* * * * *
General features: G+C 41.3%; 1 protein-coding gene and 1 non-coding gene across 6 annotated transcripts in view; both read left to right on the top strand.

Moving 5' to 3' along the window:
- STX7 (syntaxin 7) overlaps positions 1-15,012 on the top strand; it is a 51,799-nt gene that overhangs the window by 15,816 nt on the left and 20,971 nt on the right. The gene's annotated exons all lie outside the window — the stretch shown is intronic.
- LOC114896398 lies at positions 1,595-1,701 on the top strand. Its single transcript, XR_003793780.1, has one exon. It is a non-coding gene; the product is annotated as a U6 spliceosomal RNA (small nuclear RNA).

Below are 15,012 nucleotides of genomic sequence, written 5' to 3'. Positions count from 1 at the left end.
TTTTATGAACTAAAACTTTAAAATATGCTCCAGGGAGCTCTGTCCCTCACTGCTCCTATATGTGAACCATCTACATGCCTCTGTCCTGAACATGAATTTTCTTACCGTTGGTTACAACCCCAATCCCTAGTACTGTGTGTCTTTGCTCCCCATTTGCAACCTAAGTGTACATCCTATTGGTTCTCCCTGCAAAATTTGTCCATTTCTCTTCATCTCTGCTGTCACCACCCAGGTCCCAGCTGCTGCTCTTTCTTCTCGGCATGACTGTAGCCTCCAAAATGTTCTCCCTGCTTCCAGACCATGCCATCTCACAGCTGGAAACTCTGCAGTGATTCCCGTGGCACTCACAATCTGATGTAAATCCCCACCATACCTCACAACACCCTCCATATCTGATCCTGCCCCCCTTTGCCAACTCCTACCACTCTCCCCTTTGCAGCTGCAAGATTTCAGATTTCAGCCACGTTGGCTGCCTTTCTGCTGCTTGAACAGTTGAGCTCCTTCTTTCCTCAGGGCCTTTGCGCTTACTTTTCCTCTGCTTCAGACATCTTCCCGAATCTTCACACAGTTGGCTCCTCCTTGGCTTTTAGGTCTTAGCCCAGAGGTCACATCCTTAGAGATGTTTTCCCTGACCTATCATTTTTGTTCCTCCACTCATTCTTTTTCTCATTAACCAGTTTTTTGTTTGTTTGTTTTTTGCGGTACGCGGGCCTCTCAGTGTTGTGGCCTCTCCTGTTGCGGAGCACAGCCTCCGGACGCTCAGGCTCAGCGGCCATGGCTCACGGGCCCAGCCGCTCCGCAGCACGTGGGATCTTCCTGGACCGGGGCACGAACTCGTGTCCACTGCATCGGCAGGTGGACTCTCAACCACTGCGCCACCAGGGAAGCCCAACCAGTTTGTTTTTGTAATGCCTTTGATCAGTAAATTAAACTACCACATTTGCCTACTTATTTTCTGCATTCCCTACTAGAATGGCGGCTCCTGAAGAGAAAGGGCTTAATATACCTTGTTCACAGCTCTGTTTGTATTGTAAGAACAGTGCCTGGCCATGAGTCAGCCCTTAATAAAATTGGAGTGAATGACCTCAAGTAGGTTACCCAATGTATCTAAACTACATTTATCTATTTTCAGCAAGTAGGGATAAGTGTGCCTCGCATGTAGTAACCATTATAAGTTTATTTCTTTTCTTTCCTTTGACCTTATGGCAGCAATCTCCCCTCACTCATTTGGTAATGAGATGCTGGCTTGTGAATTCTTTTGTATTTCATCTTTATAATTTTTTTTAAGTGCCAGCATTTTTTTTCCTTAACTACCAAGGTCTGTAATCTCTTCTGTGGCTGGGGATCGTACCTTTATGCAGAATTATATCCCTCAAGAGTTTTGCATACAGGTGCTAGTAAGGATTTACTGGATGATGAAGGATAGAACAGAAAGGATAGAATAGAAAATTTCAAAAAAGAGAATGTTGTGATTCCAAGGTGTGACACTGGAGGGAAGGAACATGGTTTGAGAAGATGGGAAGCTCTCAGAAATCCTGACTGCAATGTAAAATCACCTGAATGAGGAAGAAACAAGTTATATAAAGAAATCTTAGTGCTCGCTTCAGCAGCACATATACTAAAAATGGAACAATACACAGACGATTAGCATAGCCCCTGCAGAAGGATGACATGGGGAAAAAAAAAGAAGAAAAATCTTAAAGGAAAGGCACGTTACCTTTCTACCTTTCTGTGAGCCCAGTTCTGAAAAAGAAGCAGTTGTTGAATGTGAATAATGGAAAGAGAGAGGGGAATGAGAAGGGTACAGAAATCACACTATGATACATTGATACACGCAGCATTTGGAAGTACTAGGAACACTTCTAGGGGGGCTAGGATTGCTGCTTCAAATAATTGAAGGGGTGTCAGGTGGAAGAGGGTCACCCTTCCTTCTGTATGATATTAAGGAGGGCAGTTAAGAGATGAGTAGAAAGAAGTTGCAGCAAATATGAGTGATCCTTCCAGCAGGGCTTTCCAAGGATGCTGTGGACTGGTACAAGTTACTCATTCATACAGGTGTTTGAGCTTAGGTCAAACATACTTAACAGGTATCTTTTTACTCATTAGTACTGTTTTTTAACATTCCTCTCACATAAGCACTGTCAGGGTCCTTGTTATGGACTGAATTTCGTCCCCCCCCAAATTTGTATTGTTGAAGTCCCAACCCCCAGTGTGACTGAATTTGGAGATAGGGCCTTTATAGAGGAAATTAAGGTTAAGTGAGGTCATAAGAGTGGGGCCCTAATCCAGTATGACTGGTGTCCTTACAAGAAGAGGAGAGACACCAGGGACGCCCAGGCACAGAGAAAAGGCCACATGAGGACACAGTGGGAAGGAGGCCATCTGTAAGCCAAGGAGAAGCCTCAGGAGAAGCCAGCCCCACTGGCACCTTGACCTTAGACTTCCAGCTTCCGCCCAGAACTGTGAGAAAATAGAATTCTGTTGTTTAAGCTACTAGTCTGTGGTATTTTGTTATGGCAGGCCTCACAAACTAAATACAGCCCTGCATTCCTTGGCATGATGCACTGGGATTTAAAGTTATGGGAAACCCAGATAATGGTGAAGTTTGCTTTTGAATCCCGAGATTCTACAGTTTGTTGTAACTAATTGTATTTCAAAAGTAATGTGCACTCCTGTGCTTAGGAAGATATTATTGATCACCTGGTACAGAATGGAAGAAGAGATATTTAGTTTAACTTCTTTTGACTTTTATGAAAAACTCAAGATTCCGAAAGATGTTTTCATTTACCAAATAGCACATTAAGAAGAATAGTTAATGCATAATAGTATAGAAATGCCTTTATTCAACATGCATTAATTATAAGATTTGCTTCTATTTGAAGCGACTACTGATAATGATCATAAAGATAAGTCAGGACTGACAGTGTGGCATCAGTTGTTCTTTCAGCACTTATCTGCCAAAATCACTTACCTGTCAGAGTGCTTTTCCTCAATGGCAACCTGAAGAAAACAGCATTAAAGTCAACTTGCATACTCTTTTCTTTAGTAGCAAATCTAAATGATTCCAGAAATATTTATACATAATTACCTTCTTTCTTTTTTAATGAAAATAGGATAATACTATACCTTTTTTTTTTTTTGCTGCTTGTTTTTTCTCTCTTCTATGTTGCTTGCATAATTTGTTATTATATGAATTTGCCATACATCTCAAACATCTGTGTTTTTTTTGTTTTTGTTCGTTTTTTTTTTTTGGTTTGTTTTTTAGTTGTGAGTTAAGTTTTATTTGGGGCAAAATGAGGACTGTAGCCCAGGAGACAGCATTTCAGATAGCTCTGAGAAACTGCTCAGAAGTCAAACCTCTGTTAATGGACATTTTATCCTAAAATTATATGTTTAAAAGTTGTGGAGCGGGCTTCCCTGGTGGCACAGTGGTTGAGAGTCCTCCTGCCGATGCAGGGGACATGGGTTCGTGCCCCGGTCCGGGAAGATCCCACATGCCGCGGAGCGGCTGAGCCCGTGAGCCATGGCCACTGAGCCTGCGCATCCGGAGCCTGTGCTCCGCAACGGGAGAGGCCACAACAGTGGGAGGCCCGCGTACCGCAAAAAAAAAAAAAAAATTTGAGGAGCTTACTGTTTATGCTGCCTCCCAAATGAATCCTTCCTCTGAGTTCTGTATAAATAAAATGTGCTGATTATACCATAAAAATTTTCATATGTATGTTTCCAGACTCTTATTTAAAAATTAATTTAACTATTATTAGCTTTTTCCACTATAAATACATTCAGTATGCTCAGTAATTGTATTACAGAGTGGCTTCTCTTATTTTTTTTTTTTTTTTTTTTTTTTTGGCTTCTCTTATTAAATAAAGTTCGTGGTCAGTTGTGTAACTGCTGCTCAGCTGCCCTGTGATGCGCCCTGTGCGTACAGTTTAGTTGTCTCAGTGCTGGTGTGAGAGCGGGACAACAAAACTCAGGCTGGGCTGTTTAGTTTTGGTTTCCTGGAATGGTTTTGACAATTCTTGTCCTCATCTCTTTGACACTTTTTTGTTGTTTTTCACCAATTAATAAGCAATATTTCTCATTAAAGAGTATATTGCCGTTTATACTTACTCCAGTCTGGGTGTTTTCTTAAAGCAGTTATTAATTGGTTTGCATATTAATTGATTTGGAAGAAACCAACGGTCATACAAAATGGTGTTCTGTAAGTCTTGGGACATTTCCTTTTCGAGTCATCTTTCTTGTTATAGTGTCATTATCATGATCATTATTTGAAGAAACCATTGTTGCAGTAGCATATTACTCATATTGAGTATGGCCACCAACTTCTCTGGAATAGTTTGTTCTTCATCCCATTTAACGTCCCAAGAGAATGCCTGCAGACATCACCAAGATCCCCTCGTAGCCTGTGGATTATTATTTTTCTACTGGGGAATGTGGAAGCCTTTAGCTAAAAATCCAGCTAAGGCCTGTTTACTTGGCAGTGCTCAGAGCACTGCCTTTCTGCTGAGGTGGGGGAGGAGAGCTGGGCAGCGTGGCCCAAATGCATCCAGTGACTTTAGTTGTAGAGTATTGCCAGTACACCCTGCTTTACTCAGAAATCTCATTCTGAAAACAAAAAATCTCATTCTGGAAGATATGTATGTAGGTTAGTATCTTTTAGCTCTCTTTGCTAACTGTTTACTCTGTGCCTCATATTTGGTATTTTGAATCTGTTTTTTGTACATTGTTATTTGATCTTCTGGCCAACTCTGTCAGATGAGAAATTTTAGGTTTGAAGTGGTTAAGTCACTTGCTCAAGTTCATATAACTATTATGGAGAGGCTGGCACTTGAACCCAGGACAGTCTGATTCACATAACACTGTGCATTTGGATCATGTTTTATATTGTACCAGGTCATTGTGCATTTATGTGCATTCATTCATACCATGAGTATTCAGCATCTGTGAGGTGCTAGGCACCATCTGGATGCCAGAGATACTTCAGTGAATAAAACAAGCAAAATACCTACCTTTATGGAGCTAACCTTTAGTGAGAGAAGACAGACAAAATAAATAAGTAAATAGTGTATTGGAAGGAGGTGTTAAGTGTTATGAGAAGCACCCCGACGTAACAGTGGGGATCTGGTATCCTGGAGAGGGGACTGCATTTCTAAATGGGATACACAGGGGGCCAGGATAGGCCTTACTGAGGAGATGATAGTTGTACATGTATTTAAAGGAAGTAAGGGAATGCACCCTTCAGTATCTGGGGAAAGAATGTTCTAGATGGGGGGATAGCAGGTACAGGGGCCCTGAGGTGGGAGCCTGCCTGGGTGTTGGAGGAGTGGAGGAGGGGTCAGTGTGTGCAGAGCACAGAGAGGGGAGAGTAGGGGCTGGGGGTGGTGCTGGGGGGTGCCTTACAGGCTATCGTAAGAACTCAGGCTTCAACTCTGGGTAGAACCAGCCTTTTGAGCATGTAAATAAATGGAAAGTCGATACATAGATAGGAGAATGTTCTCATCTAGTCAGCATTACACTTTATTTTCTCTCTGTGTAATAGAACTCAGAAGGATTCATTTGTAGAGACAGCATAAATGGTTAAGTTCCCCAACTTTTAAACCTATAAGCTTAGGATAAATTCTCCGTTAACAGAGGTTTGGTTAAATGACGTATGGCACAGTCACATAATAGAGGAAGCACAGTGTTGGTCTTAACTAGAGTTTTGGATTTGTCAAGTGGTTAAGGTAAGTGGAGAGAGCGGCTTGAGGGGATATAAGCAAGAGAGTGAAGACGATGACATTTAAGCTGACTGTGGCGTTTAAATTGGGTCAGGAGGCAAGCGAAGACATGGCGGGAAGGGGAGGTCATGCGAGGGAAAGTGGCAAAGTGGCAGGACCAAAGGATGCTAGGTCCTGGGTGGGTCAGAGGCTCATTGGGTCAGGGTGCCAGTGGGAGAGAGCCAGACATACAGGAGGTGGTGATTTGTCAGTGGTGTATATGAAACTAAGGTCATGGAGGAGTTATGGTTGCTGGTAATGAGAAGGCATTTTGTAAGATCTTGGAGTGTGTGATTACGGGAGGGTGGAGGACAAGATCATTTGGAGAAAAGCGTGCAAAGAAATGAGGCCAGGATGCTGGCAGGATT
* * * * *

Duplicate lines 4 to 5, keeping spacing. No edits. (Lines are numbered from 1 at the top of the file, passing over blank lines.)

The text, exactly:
- LOC114896398 lies at positions 1,595-1,701 on the top strand. Its single transcript, XR_003793780.1, has one exon. It is a non-coding gene; the product is annotated as a U6 spliceosomal RNA (small nuclear RNA).

Below are 15,012 nucleotides of genomic sequence, written 5' to 3'. Positions count from 1 at the left end.